• Tracy Barrett

      I envy you your digging experience, Alexandra! I’ve just observed them from the edges.

  • sandhya

    A good post. I am a regular reader at this blog, a history buff, but have never commented.

    I had been thinking along a parallel thought for some time now- I live in India, and when we read fiction written by our own authors, there is the sense of certain things, beliefs and customs that are taken for granted. When a foreign author writes a story on the background of my country, on the other hand, the familiar (to me) is visualised by them from a completely different perspective, giving the writing a clarity of vision that I had not thought of.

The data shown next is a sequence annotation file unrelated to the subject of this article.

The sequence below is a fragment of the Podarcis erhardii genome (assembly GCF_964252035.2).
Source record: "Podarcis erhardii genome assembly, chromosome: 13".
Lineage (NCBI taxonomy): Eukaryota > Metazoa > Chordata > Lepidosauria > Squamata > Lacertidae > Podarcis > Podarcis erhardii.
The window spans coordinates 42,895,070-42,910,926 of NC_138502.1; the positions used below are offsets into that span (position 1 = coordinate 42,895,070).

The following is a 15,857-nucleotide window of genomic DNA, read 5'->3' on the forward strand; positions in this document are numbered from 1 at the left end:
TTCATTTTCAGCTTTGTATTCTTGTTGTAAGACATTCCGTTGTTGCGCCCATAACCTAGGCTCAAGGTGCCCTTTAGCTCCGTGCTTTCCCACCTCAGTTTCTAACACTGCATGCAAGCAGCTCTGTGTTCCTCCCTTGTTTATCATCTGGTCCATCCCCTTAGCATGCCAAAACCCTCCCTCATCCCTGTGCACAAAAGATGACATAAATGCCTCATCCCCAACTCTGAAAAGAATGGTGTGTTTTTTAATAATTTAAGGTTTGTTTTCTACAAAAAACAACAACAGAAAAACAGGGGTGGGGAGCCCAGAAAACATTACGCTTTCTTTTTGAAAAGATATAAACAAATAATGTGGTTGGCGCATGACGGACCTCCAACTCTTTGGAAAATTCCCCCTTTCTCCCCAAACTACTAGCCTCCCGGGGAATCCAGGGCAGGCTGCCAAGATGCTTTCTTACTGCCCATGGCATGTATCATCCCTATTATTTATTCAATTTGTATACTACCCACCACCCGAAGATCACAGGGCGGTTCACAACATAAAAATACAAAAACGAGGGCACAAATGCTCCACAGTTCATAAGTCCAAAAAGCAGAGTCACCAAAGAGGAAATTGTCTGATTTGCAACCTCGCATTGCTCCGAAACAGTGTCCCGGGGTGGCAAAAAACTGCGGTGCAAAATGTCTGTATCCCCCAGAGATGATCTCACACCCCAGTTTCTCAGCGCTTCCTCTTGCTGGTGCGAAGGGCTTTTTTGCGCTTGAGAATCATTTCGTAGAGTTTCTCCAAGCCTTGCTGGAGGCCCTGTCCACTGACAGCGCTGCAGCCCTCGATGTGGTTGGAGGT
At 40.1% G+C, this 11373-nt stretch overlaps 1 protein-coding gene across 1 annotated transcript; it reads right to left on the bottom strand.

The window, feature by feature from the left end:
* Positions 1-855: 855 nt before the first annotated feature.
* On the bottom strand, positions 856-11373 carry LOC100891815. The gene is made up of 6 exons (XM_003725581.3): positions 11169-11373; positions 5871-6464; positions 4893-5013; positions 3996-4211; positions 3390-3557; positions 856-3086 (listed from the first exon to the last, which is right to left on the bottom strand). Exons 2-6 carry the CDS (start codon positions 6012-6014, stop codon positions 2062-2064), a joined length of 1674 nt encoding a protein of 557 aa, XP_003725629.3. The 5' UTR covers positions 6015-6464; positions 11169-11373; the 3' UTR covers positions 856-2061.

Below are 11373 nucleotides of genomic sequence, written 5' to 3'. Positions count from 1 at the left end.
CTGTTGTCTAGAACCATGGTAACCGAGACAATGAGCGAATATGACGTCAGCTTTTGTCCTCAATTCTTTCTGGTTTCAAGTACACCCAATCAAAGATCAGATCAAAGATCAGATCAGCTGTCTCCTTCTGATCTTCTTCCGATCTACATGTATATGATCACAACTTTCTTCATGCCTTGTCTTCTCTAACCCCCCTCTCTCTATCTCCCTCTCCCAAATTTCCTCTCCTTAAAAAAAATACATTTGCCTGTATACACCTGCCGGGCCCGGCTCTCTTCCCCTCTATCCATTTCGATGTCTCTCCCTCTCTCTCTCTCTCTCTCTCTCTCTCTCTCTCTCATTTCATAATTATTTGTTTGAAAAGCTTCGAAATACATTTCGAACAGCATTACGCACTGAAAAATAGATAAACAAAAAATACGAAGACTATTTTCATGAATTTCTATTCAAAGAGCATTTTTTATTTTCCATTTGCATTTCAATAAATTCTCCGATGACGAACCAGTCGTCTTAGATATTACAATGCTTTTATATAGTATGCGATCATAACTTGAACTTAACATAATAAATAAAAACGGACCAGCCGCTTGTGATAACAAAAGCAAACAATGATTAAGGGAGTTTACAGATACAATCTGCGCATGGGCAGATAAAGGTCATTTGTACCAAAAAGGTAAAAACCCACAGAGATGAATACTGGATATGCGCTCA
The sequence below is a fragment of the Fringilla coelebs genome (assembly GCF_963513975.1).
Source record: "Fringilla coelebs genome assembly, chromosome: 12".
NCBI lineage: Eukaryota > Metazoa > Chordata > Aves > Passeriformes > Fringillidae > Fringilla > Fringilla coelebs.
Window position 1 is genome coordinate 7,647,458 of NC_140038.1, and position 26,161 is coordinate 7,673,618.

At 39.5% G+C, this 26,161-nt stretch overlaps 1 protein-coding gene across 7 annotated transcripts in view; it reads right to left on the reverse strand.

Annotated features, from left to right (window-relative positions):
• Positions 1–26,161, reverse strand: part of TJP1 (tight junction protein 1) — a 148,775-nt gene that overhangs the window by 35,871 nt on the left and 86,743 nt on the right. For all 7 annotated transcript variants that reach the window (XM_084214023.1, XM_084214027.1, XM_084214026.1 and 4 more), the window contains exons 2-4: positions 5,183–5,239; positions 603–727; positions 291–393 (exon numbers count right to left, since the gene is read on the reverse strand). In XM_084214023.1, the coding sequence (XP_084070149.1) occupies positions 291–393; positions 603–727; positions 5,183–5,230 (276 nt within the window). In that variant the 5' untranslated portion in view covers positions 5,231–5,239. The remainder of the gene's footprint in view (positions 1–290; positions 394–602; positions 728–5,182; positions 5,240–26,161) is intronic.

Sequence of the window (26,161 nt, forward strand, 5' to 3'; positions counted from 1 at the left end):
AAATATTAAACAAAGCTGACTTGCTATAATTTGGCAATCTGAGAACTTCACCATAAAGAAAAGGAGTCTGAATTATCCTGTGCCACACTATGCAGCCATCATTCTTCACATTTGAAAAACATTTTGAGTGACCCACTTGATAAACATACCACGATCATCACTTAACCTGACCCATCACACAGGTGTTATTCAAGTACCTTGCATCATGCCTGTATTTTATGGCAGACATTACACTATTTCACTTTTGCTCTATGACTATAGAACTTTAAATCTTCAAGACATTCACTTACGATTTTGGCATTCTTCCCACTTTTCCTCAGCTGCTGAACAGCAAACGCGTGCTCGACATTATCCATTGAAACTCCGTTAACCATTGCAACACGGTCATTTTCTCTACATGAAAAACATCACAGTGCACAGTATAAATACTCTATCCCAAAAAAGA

Love historical fiction, and would love to get my hands on this book.

    • Tracy Barrett

      Wonderful, Sandhya. I love that perspective.

  • Karrie Zylstra Myton

    I enjoy reading about history for some of the same reasons you mentioned above. It also makes me take a close look at my mortality when I realize those characters (or actual historical figures) face many of my same fears and joys.

    Ariadne intrigues me and so does Telemachus. I imagine my 13 year old son might also be intrigued. He loves his iPod but also learned a bit of Greek to help himself get into the Riordan series;)

    • Tracy Barrett

      He learned Greek on his own??? Wow!

  • Na S.

    I do think being removed from what we’re familiar, whether it be place, time or something else can help us understand better. It can be a nice change and be useful.

    • Tracy Barrett

      It’s like standing in a high place to see your home–it looks different, and sometimes you can see how it all fits together from there.